On Sunday, we spent the day on a media tour with the European Union’s Humanitarian Aid & Crisis Management Commissioner Christos Stylianedis who wanted to showcase the kinds of projects that the EU plans to spend the 3 billion Euros it's pledged on as part of its deal to work with Turkey on the refugee crisis.
Turkey has the largest refugee population in the world, with 2.2 million of them being Syrian. The majority of Syrian refugees live in cities and towns with little to no access to aid. These are the people that the EU wants to target, and it wants to do so, the Commissioner told us, by providing them with temporary protection. The key word here is “temporary” because the expectation is that the refugees will eventually go back home to Syria.
There is no doubt that the EU is aware of the acute vulnerability of the refugees and that charity groups and local partners, which we met, are working very hard to help those in need.
Commissioner Stylianedis thanked Turkey for its immense generosity towards the Syrian refugees. He visited a Syrian family living on the outskirts of Gaziantep to listen to their needs and concerns. He, then, went to a supermarket that accepts EU vouchers for families to buy food and other necessities, and finished his tour at a youth and education centre.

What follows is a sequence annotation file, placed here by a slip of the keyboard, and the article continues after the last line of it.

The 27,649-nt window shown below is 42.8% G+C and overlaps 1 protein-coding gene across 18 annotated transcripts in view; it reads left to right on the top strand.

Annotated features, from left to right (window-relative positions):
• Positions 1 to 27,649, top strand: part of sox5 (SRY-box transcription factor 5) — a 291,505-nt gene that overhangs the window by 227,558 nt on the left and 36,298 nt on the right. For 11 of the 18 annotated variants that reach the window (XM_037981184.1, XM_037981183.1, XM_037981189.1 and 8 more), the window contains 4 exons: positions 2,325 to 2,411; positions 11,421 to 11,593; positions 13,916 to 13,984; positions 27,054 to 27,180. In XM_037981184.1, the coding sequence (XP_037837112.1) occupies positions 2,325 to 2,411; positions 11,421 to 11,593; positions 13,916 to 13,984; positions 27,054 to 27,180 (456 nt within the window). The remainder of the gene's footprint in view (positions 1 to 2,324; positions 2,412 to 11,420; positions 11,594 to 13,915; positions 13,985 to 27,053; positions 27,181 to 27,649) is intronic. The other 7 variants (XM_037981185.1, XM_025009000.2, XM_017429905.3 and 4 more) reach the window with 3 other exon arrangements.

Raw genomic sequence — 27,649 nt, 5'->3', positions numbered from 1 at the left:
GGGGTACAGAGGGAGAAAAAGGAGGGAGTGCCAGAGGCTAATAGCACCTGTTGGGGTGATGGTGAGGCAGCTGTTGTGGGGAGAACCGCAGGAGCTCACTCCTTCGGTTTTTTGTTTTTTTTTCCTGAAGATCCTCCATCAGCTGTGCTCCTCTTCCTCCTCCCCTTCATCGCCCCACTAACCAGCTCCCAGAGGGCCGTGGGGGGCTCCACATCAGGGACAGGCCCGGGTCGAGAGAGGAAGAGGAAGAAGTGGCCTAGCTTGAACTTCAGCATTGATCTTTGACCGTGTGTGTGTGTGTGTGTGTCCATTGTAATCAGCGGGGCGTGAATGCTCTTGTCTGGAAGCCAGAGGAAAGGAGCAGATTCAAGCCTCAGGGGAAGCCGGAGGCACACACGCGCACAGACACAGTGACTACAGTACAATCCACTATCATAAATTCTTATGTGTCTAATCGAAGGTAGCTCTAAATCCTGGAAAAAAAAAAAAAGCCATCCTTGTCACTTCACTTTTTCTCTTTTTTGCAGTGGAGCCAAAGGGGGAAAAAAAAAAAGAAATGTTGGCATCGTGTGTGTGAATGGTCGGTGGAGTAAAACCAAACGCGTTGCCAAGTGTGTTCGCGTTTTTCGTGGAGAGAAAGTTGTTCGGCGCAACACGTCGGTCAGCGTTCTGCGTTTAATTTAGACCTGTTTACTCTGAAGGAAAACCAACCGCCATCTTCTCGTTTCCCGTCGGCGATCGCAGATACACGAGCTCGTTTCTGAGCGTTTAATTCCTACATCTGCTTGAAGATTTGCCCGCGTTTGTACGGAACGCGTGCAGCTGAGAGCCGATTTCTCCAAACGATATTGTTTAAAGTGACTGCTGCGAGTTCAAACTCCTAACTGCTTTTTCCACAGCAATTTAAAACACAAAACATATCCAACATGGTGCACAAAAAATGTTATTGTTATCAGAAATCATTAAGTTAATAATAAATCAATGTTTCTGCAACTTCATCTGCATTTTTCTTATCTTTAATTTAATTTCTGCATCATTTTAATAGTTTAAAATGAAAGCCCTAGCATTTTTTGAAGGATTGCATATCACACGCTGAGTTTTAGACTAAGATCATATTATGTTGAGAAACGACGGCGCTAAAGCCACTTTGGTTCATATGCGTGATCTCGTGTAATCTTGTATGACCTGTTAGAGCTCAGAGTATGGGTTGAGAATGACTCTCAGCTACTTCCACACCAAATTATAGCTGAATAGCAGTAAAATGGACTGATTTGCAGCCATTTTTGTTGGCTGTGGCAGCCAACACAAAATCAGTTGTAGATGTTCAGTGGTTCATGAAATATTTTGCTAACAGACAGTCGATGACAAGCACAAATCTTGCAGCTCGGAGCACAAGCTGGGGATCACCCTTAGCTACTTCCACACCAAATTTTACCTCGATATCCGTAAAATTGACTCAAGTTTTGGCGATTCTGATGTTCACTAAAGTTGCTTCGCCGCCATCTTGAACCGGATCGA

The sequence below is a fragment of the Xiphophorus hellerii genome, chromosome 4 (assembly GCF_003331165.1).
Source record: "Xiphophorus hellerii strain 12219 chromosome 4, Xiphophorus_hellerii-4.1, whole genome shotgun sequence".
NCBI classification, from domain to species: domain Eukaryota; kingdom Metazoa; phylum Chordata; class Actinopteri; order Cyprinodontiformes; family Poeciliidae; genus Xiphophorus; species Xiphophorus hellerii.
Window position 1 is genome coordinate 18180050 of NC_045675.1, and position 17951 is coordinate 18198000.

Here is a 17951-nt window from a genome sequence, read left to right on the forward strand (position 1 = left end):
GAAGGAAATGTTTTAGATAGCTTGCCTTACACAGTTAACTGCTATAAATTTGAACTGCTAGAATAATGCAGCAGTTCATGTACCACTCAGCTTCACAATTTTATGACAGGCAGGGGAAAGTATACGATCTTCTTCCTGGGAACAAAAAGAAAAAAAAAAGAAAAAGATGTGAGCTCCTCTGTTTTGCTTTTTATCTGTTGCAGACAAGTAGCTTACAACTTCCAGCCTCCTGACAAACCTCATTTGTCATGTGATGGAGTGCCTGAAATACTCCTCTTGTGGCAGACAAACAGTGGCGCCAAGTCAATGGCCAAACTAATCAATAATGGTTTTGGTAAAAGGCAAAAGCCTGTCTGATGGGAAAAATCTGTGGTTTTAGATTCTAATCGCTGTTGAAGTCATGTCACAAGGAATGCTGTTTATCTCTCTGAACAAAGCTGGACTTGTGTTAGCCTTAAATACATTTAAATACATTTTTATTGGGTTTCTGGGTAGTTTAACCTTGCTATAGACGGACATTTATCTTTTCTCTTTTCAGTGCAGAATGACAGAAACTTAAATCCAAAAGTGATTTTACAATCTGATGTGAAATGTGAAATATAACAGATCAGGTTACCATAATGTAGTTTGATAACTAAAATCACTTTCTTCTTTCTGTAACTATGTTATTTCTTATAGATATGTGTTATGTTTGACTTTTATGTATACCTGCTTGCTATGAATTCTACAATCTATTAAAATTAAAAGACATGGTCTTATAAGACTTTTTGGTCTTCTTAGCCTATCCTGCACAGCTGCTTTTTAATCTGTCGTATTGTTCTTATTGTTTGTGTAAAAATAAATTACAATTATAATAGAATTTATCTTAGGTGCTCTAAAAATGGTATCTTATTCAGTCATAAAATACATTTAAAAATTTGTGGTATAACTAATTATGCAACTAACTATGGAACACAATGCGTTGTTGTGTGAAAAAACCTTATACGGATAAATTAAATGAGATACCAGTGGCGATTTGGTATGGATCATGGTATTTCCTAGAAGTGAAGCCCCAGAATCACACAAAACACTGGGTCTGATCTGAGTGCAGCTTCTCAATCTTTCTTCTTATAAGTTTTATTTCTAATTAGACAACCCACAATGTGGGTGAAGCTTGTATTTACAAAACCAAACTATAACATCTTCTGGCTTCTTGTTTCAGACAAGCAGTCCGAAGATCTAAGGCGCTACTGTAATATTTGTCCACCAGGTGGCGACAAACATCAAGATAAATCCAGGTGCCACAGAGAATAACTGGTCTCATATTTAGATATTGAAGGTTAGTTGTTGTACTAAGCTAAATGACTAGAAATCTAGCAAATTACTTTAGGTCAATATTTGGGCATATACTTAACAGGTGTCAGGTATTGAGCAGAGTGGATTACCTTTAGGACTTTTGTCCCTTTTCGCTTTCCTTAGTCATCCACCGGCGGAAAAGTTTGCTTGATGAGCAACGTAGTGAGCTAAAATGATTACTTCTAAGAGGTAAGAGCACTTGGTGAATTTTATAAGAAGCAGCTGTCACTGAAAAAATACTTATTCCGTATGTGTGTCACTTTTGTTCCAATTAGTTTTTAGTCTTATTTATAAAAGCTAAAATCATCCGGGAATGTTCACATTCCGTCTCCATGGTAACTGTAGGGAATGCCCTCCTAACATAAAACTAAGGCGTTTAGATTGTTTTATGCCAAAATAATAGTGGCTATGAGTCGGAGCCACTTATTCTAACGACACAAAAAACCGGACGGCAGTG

But, the one aspect that did not come up during our tour is "Migration Management." This is the part of the deal that calls on Turkey to tighten its border control, and asks Ankara to take back those who made it to Europe, but are deported because they are deemed to be in need for protection.
I wanted to ask the Commissioner about how one can determine who is and is not in need of protection, in cases where a country is at war or under dictatorship, and how will the EU ensure the deportations proceed properly and in a way that respects the rights of the deported? I also wanted to know whether the EU has a contingency plan in case Syrians aren’t able to go back to their country anytime soon.
However, I didn’t get a chance to sit down with the Commissioner because his visit was abruptly cut short by a snowstorm that forced him to leave earlier than expected. He flew out to Ankara to hold high-level meetings on Monday. And while those meetings were taking place, we headed to the Basra working class neighbourhood of Gaziantep to meet some of the Syrians that the EU promises to help.
Author: Zeina Awad